ESA launches new programme for air traffic management via satellite
Pilots and flight controllers will benefit from exchanging data and communicating via satellite and terrestrial systems in the future Single European Sky. This is the aim of ESA’s new programme, Iris, set in motion this week by ESA Member States.
The Single European Sky legislation launched by the European Commission in March 2004 has set the political frame for actions in Europe to unlock viable growth in air transport.
To support this, the Single European Sky Air traffic management Research (SESAR) programme is the ‘operational’ part, proposing a new approach to reform the air traffic management structure in Europe. It addresses administrative, operational and technical concepts for communication, navigation and surveillance for air traffic safety. Within this wide scope, it provides an opportunity for the satellite industry to demonstrate the efficiency and potential of satellite communications for safety-of-life communications.
While satellite communications have been used on aircraft for many years, so far they have mostly addressed non-safety-critical communications, such as passenger telephone calls and internet connectivity. ESA, with the support of the European space industry, Eurocontrol, air navigation service providers, and national space agencies, is preparing to carry out all the necessary work for satellite communications to be considered under the SESAR programme.
Together with the European Union, these organisations have worked towards implementing a new air traffic management concept. By 2020 global air travel is expected to double, resulting in increasing congestion on the ground and in the air, resulting in a requirement for a new, independent air-to-ground link for aircraft communications. All levels of civil aviation authorities, including Eurocontrol, the agency responsible for European airspace, recognise the need to complement the current systems with added capacity.
Satellite answers the challenge
The European Commission has already set targets for such a system. To reduce delays, and to take into account future demand, the system must be able to handle a three-fold increase in capacity. Safety, too, must be improved by a factor of ten while reducing the burden on the environment by at least 10 percent. The final EC requirement is that air traffic management services be 50 percent less expensive than current systems.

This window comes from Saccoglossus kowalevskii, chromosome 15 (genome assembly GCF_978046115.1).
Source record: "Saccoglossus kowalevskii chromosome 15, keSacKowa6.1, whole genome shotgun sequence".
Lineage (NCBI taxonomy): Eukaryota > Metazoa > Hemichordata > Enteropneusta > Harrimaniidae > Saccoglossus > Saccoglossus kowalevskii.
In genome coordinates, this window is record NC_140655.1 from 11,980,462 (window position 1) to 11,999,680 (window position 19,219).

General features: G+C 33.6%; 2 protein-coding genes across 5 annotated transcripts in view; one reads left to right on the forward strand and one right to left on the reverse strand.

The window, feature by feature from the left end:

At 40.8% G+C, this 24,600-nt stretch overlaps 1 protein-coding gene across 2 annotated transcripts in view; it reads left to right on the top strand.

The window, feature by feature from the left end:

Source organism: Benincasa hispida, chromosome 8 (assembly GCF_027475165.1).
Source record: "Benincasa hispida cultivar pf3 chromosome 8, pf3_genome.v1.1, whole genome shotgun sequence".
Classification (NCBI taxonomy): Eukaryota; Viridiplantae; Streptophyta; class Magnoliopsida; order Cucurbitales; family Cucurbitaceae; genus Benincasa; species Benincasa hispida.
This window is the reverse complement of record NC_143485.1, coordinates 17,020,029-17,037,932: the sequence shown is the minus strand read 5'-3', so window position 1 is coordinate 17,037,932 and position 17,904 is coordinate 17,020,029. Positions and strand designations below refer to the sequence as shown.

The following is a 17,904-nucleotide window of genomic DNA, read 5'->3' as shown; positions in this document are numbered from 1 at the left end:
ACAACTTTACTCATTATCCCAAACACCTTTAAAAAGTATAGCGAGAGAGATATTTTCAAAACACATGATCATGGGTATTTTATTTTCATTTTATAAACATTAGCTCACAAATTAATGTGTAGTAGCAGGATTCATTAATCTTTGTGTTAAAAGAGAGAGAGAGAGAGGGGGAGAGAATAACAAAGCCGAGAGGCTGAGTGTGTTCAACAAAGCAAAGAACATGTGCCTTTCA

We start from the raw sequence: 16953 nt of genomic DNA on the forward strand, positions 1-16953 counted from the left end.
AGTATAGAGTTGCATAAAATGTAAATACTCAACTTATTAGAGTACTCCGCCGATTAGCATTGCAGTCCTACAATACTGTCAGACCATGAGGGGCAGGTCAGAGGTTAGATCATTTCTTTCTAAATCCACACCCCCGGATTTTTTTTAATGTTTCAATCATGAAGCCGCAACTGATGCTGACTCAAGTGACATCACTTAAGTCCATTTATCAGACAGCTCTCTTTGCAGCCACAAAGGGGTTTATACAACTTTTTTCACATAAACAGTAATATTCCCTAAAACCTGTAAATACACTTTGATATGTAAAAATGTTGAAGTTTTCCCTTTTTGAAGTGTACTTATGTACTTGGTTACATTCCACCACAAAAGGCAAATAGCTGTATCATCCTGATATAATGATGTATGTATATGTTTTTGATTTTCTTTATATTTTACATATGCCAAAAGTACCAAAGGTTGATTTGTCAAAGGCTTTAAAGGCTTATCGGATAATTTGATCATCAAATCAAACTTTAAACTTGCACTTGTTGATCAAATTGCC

Satellite is an ideal solution for reaching these targets. Satellites can not only deploy additional capacity over vast areas rapidly but also tailor it to regional requirements. By interacting seamlessly between continental, oceanic and polar routes, satellites offer a unique opportunity for safety improvements and the provision of additional services to crews. This is especially important as air traffic communications are currently not seamless, even over the Mediterranean Sea. Furthermore, oceanic routes are still served by the High Frequency (HF) band. The data limitations associated with HF radio communications allow only the most basic forms of communication between pilot and ground. Added to these problems, various countries currently operate different systems, placing another burden on aircraft systems.
A satellite system would provide a much more homogenous solution and could act as a complement to a terrestrial network or, instead, as the primary system in some areas. When coupled with navigation systems like Galileo, satellite communications can even contribute to optimising aircraft trajectories. Future aircraft avionics could be integrated and standardised, improving on safety while at the same time reducing costs.
Iris: Linking the sky to the Earth
Making this a reality will require a new programme line in ESA's Telecommunications Department. ESA Telecom uses the ARTES (Advanced Research in Telecommunications Systems) programme to offer support to European industry in developing ideas for the market and citizenry. The new element for air traffic management via satellite will be ARTES 10. It will be named Iris, after the Greek mythological personification of the rainbow and messenger of the gods, responsible for linking the sky with the Earth. The Iris programme will be divided into three phases.
The first phase will lead up to the 2008 ESA Council meeting at ministerial level, and contribute to early development of the required satellite system and the new communication system in line with pre-agreed planning. The second phase, if approved by the ministers in 2008, will start in mid-2009 and include the system development.
Phase three is planned to start in 2012 and, if approved by the Council at ministerial level in 2011, will support in-orbit verification and certification of the pre-operational system, technical support to deployment of the full system, and preliminary work leading to an enhanced future role for satellites.